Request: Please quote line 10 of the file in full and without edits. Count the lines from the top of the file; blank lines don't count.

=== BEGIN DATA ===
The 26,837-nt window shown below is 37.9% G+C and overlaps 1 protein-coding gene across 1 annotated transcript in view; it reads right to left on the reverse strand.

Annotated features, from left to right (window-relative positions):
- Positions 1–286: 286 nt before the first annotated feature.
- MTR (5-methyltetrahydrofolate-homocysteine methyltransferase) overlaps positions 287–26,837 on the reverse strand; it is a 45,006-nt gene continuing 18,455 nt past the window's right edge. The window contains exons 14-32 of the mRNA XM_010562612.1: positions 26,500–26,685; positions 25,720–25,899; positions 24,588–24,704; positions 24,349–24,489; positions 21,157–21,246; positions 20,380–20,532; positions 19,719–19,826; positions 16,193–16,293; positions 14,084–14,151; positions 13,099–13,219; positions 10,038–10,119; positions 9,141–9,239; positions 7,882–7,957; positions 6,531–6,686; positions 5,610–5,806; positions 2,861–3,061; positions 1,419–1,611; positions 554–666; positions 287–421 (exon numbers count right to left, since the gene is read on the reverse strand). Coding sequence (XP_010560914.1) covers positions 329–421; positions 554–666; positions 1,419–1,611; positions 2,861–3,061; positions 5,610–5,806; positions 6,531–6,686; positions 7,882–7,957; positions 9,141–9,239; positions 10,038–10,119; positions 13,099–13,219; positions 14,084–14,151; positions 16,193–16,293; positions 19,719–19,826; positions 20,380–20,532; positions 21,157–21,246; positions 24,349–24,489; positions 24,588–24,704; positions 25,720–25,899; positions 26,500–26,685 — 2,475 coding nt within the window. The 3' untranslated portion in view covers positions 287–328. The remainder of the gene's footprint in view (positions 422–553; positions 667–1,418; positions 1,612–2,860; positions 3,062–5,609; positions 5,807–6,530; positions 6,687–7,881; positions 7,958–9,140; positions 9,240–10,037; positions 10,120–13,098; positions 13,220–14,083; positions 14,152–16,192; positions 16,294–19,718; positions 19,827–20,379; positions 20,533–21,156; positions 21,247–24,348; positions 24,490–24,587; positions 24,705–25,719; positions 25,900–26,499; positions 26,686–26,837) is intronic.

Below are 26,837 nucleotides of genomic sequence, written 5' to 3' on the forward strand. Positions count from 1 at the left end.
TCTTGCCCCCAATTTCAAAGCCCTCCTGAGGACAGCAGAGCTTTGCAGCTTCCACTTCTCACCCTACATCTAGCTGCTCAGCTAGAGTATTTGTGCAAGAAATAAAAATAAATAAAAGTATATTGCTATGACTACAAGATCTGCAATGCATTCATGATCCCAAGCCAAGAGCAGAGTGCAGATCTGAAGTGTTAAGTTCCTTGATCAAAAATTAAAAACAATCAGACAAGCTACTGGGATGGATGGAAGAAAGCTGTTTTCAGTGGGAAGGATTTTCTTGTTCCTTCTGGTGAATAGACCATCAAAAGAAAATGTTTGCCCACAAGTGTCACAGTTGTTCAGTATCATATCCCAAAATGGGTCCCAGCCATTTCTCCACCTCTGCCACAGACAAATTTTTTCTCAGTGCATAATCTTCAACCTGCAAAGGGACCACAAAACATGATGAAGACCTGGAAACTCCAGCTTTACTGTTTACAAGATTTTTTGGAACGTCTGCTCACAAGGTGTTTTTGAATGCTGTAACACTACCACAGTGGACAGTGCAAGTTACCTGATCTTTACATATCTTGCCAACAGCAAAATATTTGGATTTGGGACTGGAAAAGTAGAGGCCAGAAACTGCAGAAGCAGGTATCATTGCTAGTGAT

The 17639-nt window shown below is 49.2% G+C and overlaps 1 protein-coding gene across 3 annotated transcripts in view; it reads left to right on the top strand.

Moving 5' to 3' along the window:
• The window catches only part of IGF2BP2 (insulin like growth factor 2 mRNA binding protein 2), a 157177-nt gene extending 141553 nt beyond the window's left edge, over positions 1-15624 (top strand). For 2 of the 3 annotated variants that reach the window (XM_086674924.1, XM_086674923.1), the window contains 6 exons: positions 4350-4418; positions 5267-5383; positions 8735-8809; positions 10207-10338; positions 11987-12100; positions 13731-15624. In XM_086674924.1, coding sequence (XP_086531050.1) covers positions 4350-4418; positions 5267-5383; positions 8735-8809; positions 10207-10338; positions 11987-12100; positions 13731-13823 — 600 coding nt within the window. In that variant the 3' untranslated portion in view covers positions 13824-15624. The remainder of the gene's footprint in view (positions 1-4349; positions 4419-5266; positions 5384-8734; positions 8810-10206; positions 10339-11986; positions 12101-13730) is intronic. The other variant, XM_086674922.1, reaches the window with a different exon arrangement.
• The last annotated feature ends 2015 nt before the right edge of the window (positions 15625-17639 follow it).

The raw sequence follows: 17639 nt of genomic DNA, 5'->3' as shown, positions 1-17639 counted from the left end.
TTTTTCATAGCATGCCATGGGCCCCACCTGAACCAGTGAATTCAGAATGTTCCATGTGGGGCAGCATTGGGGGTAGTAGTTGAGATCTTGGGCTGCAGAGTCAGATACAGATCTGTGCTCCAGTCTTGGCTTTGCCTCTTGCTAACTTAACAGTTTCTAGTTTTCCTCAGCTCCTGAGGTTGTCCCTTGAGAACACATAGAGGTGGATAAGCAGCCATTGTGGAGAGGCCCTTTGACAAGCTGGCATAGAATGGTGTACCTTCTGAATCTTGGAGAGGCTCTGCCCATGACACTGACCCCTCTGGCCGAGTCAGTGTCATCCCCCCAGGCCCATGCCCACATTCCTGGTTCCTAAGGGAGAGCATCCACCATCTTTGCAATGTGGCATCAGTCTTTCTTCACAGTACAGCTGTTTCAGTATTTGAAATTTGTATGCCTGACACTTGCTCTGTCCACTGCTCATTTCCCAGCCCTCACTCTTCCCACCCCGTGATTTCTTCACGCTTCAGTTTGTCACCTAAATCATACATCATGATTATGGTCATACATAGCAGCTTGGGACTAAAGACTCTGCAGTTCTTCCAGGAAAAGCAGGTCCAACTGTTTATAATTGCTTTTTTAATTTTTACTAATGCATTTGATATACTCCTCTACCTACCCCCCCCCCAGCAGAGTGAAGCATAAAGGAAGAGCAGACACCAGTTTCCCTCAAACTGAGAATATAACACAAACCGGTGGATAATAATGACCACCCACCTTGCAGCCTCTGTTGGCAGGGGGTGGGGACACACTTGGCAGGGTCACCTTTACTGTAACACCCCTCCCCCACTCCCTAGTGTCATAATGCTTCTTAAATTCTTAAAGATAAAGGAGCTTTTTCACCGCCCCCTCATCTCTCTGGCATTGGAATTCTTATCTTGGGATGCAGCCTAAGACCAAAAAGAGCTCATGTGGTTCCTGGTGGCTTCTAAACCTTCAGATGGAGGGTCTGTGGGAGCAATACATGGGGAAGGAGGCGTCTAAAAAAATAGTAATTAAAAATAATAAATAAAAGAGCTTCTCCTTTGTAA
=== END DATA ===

• The last annotated feature ends 2015 nt before the right edge of the window (positions 15625-17639 follow it).